--lee harwood

Wednesday, December 14, 2011

self-portrait as an aging silverback

two cheap BIC ballpoint pens
a PELIKAN ballpoint pen

awful handwriting
attitude like a sloth
youtube addict
addiction to words

buddy holly styled glasses
torn JANSPORT backpack
tan kahki pants
and black CHUCK T's


oh man what a drag! what a bummer!

dragging my sorry carcass thru these days

okay i'll get over it

it seems that i have a need to tweet

my secret identity


spin a web in the mercury switches

of mobile devices

the faint blue glow of the screen

reflected in the lenses of my glasses

Tuesday, December 13, 2011


it is evening cold and dark

walking in my own Sacramento Spleen

with a head full of shallow errant nothings

but with -- i hope -- a gallant heart

that flops like a frog in a puddle of mud

Friday, December 09, 2011

fair trade

anna and i were supposed to go to sf tonight and see death cab for cutie in concert but we are both nursing colds -- damn things are lingering on for so long they are beginning to feel like permanent conditions -- and were too pooped to make the drive, stand in line, and endure the crowds. we've seen the band twice before so it ain't like we are missing out on a once in a lifetime opportunity.

well then there was work to get thru. which i did. feeling like the morti viventi i arrived home like i was on the set of romero's night of the living dead [1968]. just as well but then i found a small package waiting for me. it was a book by ozzie poet pete spence, perrier fever [grand parade poets, 2011]. i've been digging the groove laid down by spence for several months now. i think he might be better known here in the u.s. as a visual poet. spence is a wonderfully exuberent -- if i may say it this way -- alt-lyric poet. i feel a spiritual kinship with the writer as we are both lower-case kind of dudes and write -- if i may be so bold -- in a pretty concrete manner. i don't want to get too carried away because spence is spence and i am some one who is a different person.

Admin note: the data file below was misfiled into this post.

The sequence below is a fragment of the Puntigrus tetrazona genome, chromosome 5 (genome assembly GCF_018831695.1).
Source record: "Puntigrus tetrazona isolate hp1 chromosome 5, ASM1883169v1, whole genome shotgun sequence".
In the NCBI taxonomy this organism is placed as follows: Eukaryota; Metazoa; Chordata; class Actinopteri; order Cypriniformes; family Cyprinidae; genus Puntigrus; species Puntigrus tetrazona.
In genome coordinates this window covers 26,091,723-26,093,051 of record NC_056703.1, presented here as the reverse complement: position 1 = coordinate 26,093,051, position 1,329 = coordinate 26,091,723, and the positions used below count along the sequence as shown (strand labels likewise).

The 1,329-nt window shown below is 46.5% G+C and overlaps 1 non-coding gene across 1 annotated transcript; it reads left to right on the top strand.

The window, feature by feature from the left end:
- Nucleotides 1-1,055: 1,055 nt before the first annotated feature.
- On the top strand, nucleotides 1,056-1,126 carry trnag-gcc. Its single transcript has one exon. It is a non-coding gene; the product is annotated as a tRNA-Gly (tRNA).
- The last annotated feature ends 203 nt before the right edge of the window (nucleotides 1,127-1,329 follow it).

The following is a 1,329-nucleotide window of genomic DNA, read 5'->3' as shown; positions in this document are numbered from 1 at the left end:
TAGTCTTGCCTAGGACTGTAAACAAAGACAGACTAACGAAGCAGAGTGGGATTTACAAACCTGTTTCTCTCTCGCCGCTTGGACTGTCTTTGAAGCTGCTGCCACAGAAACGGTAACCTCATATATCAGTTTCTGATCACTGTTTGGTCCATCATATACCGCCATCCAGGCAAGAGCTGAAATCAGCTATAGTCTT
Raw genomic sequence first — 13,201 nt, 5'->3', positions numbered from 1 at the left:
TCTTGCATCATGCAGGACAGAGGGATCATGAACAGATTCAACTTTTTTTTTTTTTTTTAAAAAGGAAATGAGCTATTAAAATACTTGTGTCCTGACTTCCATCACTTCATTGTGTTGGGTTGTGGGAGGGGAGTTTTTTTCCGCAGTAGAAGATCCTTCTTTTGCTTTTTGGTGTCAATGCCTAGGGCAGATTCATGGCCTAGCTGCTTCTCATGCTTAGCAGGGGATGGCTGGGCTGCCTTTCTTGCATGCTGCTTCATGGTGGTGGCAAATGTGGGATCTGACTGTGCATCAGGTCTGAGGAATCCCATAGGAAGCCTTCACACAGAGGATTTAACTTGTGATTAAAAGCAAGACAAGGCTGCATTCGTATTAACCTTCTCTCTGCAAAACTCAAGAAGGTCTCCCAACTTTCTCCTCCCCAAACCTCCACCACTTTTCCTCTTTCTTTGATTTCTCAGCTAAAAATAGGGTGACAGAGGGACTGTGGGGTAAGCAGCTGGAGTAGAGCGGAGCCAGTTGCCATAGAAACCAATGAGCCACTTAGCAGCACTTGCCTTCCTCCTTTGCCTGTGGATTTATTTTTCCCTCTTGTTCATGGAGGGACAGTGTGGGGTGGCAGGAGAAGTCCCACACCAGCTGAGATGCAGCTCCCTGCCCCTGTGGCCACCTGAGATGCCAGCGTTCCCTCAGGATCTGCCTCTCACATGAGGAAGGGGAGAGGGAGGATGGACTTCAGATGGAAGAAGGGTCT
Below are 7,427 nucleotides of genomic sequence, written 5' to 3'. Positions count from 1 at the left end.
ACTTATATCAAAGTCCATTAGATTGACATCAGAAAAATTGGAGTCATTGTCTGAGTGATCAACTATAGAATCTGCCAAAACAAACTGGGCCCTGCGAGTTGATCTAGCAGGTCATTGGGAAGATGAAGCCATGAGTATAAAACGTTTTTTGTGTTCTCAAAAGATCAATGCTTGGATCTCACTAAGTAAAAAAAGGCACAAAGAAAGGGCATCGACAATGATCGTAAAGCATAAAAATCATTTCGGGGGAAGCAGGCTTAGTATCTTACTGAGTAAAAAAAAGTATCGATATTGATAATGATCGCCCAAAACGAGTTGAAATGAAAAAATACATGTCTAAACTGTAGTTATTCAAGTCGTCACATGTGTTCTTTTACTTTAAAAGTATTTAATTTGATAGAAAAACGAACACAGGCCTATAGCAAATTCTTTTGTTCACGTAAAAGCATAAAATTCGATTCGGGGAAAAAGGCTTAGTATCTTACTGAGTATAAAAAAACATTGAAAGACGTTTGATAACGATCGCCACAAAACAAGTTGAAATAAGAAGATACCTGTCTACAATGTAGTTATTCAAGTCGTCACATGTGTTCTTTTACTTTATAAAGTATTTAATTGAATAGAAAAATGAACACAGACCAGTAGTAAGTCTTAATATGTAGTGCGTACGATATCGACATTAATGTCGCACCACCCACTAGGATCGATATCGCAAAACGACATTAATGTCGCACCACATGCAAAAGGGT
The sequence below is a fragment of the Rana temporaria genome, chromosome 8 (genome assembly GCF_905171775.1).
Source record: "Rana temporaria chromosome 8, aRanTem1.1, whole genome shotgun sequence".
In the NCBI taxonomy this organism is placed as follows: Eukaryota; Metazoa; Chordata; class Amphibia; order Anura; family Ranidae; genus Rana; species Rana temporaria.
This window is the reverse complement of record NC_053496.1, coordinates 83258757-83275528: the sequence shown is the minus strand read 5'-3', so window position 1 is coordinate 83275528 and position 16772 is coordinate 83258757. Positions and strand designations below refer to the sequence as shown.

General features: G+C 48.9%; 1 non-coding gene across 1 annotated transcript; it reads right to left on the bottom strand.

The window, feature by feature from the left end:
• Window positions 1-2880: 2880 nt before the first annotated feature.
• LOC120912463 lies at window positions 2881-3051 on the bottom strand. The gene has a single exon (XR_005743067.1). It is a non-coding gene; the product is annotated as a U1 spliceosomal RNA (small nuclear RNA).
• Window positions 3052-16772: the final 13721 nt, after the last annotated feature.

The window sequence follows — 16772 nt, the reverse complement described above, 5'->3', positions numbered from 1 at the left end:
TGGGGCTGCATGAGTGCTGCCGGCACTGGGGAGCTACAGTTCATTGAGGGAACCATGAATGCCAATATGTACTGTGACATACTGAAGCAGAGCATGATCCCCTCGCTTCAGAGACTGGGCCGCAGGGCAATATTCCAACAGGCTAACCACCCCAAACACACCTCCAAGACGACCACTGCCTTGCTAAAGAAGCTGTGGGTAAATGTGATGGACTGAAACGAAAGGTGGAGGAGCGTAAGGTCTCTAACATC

but anyway, i think spence is an awesome writer and his work simply makes me glad to be alive. here's a small taste from the book.


i thought the shop
was called SLIDE
until i walked into the door!

you can hear a touch of berrigan in this tercet as well as oz's own john forbes. however, spence has a visual quality that i think makes his poetry cinematic. spence is also deeply indebted to the l=a=n=g=u=a=g=e poets too which makes him even more appealing as an example of a writer who married nyc school, avant and post-avant writing into his own inimitable australian ear.

okay, enough of that. i have to thank kris hemensley for sending the book from his own poetry only bookshop in melbourne COLLECTED WORKS. i offered to trade a couple of my chapbooks in exchange for the spence which kris obliged by sending it along. i fear it's not a fair trade. even so, i'm happy as a tick buried in the thigh of a fat dog to get the poems of pete spence between two covers. thank you, kris.


Thursday, December 08, 2011


the strident chords of political discourse in this country

i'm at a loss and why go on

like that lady on the street clearly off her meds


* * *

something of the sort so i turn to read some poems

i want a kind of amazement

* * *

yes that's what i want

a language that i can translate

my amazement

at looking at a beautiful woman or far out sunrise

* * *

damn the cliches

i want to be amazed

Tuesday, December 06, 2011


the far off look of the man

set in motion

again the stumbling forward